How to React (quickly)


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This playground aims to show you how to write a React application quickly by covering what I consider to be the most important aspects of the library in a straight to the point manner. This chapter is an introduction to React.

Why learn React?

When you look for comparisons between front-end frameworks, React is often compared with frameworks such as AngularJS (1.x), Angular (2/4), Vue, Ember, etc. that are using some variation of MVC/MVP/MVW (Model-View-Controller/Presenter/Whatever). This is not entirely fair, given that React is not really a framework, but instead "a JavaScript library for building user interfaces". This follows the Unix philosophy: do one thing, and do it well. This also means that when you build an application with React, you will typically use React + other libraries, which is why you often hear about React + Redux for instance.

The fact that React is "just" a library makes it very compelling to learn: the API surface is quite small, and you can quickly decide if you like it or not. The functional nature of React components, with local state, immutable parameters, and no side effects, combined with a unidirectional data flow, lead to better code and fewer bugs and is interesting to learn if you haven't used functional programming before. Finally, the community around React is very active and it has a rich ecosystem that you can benefit from and contribute to.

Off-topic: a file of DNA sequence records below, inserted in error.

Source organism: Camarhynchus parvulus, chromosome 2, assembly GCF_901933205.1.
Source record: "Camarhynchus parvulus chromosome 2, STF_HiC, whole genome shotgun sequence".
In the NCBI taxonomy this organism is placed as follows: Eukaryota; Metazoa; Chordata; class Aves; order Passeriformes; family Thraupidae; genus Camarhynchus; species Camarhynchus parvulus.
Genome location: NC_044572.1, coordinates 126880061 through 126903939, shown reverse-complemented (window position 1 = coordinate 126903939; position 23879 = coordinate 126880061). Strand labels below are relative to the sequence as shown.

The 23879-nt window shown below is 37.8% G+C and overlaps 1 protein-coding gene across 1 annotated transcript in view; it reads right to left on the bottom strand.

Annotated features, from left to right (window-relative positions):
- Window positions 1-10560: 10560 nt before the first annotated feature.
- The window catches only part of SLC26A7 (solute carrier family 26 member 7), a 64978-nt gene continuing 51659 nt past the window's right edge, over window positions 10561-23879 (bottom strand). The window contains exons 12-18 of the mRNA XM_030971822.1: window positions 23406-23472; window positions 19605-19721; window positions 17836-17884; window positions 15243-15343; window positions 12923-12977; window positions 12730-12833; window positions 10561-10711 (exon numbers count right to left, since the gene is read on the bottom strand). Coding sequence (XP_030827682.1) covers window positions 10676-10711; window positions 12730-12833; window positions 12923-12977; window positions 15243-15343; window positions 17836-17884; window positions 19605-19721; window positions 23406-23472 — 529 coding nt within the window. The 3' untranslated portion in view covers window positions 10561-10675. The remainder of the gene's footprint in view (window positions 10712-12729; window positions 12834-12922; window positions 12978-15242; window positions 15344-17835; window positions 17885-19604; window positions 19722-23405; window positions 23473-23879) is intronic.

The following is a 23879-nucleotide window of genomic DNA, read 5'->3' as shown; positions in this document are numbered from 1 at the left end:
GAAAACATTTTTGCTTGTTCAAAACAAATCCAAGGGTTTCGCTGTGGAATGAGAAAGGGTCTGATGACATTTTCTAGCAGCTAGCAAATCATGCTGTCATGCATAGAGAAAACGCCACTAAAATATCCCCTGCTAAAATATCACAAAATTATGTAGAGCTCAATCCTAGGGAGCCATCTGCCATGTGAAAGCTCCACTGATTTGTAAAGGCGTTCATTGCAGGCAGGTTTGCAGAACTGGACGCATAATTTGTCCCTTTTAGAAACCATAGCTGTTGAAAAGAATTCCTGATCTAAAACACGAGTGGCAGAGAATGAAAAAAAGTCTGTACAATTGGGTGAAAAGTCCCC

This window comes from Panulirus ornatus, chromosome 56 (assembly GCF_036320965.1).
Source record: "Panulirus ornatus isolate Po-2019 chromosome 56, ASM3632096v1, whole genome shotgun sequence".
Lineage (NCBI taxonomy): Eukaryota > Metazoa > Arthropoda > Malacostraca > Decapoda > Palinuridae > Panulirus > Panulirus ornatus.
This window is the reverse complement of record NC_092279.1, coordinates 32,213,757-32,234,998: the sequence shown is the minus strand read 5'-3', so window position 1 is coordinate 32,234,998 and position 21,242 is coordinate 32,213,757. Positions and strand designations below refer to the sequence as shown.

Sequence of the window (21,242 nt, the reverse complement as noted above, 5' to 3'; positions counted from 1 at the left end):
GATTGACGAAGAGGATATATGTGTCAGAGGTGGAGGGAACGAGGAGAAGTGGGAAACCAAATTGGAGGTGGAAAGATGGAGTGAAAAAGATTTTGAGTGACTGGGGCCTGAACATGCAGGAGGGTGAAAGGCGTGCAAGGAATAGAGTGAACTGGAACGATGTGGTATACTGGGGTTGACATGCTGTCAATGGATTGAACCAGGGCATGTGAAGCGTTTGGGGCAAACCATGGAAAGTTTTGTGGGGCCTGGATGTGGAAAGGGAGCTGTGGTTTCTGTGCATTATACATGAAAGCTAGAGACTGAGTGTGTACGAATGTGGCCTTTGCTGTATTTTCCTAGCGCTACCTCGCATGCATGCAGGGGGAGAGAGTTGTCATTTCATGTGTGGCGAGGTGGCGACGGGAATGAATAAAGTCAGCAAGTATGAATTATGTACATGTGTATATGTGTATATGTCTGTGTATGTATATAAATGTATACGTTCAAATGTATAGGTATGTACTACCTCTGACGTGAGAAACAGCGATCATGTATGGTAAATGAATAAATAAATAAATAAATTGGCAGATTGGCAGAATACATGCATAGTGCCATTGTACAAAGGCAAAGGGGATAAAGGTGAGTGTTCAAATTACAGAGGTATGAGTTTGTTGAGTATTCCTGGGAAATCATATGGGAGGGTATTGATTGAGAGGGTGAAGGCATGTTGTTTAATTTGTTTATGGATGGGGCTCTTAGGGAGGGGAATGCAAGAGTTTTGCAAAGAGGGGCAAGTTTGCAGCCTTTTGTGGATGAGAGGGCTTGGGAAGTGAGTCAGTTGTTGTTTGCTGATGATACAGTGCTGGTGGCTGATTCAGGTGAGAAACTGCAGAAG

Principles of React


A user interface in React is built with components. A component has its own mutable state, and it cannot modify the state of other components. It now seems logical, but remember that when React was released the most used framework was AngularJS with 2-way binding by default, and components written as directives modifying the DOM (components were only introduced in AngularJS 1.5 released in early 2016). A React component can include other components and specify values based on its own state.

Virtual DOM

React uses a virtual DOM rather than the DOM directly to optimize rendering. This is because operations on the DOM usually involve many steps (layout, styling) in addition to the tree operations themselves. React determines when a component needs rendering


This is not a goal that is explicitly stated on their website, but I believe that this is a core aspect of React. By choosing to be only about the view, it ends up being a relatively small library with few concepts to grasp. Once you know React, you can then choose other libraries to handle other things than rendering; or you may stick with React only, if you prefer. Your choice!

Your first React component

The first code snippet on the right is a minimalist React application with one Counter component that we will use as an example. This component can be used to store a number of items and increment/decrement it. Think of the shopping cart for your favorite e-commerce website.

Click the Run button below to compile the example given in the file counter-basic.js and render it:

Your first React component

After importing the React and ReactDOM modules, we define a Counter function. Notice anything strange?

The function seems to return HTML directly! Actually, it does not return HTML but a tree of React elements (the so-called virtual DOM), and this is not HTML but JSX.


JSX (originally JavaScript for XML - yes it comes from a time when the server was sending the client XML and not JSON) is a React-specific syntax extension of JavaScript. JSX expressions are transformed at build time into calls to React.createElement to create elements with children and attributes.